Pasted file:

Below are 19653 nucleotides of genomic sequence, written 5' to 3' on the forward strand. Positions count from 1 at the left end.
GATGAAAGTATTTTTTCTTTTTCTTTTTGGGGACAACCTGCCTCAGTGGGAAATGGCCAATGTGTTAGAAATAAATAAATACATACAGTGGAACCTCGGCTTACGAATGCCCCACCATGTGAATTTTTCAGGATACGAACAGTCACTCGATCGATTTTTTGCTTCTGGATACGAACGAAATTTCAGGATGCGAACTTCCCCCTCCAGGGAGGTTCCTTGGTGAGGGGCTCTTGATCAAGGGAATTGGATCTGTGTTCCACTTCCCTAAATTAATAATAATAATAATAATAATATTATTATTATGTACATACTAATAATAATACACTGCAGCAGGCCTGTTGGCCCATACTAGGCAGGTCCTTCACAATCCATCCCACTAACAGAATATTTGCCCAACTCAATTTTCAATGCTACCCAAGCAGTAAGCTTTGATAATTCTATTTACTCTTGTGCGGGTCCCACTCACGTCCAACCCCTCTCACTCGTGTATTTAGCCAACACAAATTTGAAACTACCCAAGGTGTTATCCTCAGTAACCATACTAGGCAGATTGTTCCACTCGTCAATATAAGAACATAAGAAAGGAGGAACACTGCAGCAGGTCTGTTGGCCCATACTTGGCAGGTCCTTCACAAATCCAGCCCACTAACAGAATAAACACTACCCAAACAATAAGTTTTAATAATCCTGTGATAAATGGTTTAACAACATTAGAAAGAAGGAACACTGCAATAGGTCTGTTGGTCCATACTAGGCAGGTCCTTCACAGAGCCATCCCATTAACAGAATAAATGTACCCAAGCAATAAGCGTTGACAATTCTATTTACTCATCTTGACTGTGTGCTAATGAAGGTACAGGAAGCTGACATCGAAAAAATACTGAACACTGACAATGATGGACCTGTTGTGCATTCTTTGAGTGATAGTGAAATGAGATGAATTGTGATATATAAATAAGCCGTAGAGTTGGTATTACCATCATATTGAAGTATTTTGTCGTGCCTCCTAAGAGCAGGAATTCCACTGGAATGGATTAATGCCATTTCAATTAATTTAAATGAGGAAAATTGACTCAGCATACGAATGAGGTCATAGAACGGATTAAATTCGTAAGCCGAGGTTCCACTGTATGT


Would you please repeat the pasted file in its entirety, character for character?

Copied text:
Below are 19653 nucleotides of genomic sequence, written 5' to 3' on the forward strand. Positions count from 1 at the left end.
GATGAAAGTATTTTTTCTTTTTCTTTTTGGGGACAACCTGCCTCAGTGGGAAATGGCCAATGTGTTAGAAATAAATAAATACATACAGTGGAACCTCGGCTTACGAATGCCCCACCATGTGAATTTTTCAGGATACGAACAGTCACTCGATCGATTTTTTGCTTCTGGATACGAACGAAATTTCAGGATGCGAACTTCCCCCTCCAGGGAGGTTCCTTGGTGAGGGGCTCTTGATCAAGGGAATTGGATCTGTGTTCCACTTCCCTAAATTAATAATAATAATAATAATAATATTATTATTATGTACATACTAATAATAATACACTGCAGCAGGCCTGTTGGCCCATACTAGGCAGGTCCTTCACAATCCATCCCACTAACAGAATATTTGCCCAACTCAATTTTCAATGCTACCCAAGCAGTAAGCTTTGATAATTCTATTTACTCTTGTGCGGGTCCCACTCACGTCCAACCCCTCTCACTCGTGTATTTAGCCAACACAAATTTGAAACTACCCAAGGTGTTATCCTCAGTAACCATACTAGGCAGATTGTTCCACTCGTCAATATAAGAACATAAGAAAGGAGGAACACTGCAGCAGGTCTGTTGGCCCATACTTGGCAGGTCCTTCACAAATCCAGCCCACTAACAGAATAAACACTACCCAAACAATAAGTTTTAATAATCCTGTGATAAATGGTTTAACAACATTAGAAAGAAGGAACACTGCAATAGGTCTGTTGGTCCATACTAGGCAGGTCCTTCACAGAGCCATCCCATTAACAGAATAAATGTACCCAAGCAATAAGCGTTGACAATTCTATTTACTCATCTTGACTGTGTGCTAATGAAGGTACAGGAAGCTGACATCGAAAAAATACTGAACACTGACAATGATGGACCTGTTGTGCATTCTTTGAGTGATAGTGAAATGAGATGAATTGTGATATATAAATAAGCCGTAGAGTTGGTATTACCATCATATTGAAGTATTTTGTCGTGCCTCCTAAGAGCAGGAATTCCACTGGAATGGATTAATGCCATTTCAATTAATTTAAATGAGGAAAATTGACTCAGCATACGAATGAGGTCATAGAACGGATTAAATTCGTAAGCCGAGGTTCCACTGTATGT